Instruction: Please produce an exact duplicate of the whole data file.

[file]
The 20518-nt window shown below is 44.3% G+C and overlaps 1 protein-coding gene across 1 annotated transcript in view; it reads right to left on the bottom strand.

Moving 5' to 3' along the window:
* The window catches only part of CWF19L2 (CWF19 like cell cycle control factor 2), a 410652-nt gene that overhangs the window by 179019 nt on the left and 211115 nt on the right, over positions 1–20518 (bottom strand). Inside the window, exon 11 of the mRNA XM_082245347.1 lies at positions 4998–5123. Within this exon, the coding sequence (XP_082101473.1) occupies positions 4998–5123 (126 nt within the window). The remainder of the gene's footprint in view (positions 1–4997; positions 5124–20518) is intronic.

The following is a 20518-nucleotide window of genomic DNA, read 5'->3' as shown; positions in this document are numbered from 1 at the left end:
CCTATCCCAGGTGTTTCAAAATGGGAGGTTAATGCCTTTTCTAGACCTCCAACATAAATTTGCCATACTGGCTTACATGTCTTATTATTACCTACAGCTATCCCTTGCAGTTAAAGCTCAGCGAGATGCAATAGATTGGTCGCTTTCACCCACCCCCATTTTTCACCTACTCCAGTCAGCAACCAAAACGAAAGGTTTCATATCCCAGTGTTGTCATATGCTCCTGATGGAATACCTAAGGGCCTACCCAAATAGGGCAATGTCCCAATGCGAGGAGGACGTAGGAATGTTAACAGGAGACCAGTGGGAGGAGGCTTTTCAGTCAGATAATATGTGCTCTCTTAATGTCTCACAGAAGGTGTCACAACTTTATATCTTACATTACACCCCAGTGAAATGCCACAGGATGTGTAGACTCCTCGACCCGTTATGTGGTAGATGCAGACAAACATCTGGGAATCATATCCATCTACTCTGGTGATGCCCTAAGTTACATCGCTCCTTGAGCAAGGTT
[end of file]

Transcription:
The 20518-nt window shown below is 44.3% G+C and overlaps 1 protein-coding gene across 1 annotated transcript in view; it reads right to left on the bottom strand.

Moving 5' to 3' along the window:
* The window catches only part of CWF19L2 (CWF19 like cell cycle control factor 2), a 410652-nt gene that overhangs the window by 179019 nt on the left and 211115 nt on the right, over positions 1–20518 (bottom strand). Inside the window, exon 11 of the mRNA XM_082245347.1 lies at positions 4998–5123. Within this exon, the coding sequence (XP_082101473.1) occupies positions 4998–5123 (126 nt within the window). The remainder of the gene's footprint in view (positions 1–4997; positions 5124–20518) is intronic.

The following is a 20518-nucleotide window of genomic DNA, read 5'->3' as shown; positions in this document are numbered from 1 at the left end:
CCTATCCCAGGTGTTTCAAAATGGGAGGTTAATGCCTTTTCTAGACCTCCAACATAAATTTGCCATACTGGCTTACATGTCTTATTATTACCTACAGCTATCCCTTGCAGTTAAAGCTCAGCGAGATGCAATAGATTGGTCGCTTTCACCCACCCCCATTTTTCACCTACTCCAGTCAGCAACCAAAACGAAAGGTTTCATATCCCAGTGTTGTCATATGCTCCTGATGGAATACCTAAGGGCCTACCCAAATAGGGCAATGTCCCAATGCGAGGAGGACGTAGGAATGTTAACAGGAGACCAGTGGGAGGAGGCTTTTCAGTCAGATAATATGTGCTCTCTTAATGTCTCACAGAAGGTGTCACAACTTTATATCTTACATTACACCCCAGTGAAATGCCACAGGATGTGTAGACTCCTCGACCCGTTATGTGGTAGATGCAGACAAACATCTGGGAATCATATCCATCTACTCTGGTGATGCCCTAAGTTACATCGCTCCTTGAGCAAGGTT